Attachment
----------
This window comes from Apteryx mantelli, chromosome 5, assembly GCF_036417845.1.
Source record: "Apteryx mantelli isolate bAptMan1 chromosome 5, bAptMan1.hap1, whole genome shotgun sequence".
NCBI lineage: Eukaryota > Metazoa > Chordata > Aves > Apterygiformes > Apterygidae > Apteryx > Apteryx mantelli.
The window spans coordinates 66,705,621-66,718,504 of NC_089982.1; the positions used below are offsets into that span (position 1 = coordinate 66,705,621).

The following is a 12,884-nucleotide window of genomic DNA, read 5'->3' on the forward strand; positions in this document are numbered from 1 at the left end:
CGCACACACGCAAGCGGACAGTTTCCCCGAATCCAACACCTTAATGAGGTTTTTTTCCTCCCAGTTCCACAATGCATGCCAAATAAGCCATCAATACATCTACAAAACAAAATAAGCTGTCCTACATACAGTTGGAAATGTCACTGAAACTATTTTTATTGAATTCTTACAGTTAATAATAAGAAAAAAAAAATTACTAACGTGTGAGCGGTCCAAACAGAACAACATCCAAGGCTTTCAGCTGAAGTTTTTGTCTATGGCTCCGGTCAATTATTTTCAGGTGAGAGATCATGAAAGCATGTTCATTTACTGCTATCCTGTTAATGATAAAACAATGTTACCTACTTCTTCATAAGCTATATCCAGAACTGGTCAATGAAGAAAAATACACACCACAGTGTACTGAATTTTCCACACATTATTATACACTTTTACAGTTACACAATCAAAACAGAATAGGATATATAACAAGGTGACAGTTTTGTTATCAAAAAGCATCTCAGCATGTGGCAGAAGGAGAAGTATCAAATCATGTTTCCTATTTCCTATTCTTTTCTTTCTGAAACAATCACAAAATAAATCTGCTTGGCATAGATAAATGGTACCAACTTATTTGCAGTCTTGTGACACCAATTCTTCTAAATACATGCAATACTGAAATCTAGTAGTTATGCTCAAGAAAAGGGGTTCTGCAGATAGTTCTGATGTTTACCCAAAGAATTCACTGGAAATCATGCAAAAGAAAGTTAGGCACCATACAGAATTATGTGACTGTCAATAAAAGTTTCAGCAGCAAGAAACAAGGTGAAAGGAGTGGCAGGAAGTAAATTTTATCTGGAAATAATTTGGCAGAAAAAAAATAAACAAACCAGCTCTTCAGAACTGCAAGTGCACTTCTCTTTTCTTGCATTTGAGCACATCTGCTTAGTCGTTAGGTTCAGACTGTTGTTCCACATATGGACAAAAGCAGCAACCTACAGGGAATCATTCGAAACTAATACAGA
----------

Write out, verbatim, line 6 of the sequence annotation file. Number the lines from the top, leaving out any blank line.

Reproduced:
CGCACACACGCAAGCGGACAGTTTCCCCGAATCCAACACCTTAATGAGGTTTTTTTCCTCCCAGTTCCACAATGCATGCCAAATAAGCCATCAATACATCTACAAAACAAAATAAGCTGTCCTACATACAGTTGGAAATGTCACTGAAACTATTTTTATTGAATTCTTACAGTTAATAATAAGAAAAAAAAAATTACTAACGTGTGAGCGGTCCAAACAGAACAACATCCAAGGCTTTCAGCTGAAGTTTTTGTCTATGGCTCCGGTCAATTATTTTCAGGTGAGAGATCATGAAAGCATGTTCATTTACTGCTATCCTGTTAATGATAAAACAATGTTACCTACTTCTTCATAAGCTATATCCAGAACTGGTCAATGAAGAAAAATACACACCACAGTGTACTGAATTTTCCACACATTATTATACACTTTTACAGTTACACAATCAAAACAGAATAGGATATATAACAAGGTGACAGTTTTGTTATCAAAAAGCATCTCAGCATGTGGCAGAAGGAGAAGTATCAAATCATGTTTCCTATTTCCTATTCTTTTCTTTCTGAAACAATCACAAAATAAATCTGCTTGGCATAGATAAATGGTACCAACTTATTTGCAGTCTTGTGACACCAATTCTTCTAAATACATGCAATACTGAAATCTAGTAGTTATGCTCAAGAAAAGGGGTTCTGCAGATAGTTCTGATGTTTACCCAAAGAATTCACTGGAAATCATGCAAAAGAAAGTTAGGCACCATACAGAATTATGTGACTGTCAATAAAAGTTTCAGCAGCAAGAAACAAGGTGAAAGGAGTGGCAGGAAGTAAATTTTATCTGGAAATAATTTGGCAGAAAAAAAATAAACAAACCAGCTCTTCAGAACTGCAAGTGCACTTCTCTTTTCTTGCATTTGAGCACATCTGCTTAGTCGTTAGGTTCAGACTGTTGTTCCACATATGGACAAAAGCAGCAACCTACAGGGAATCATTCGAAACTAATACAGA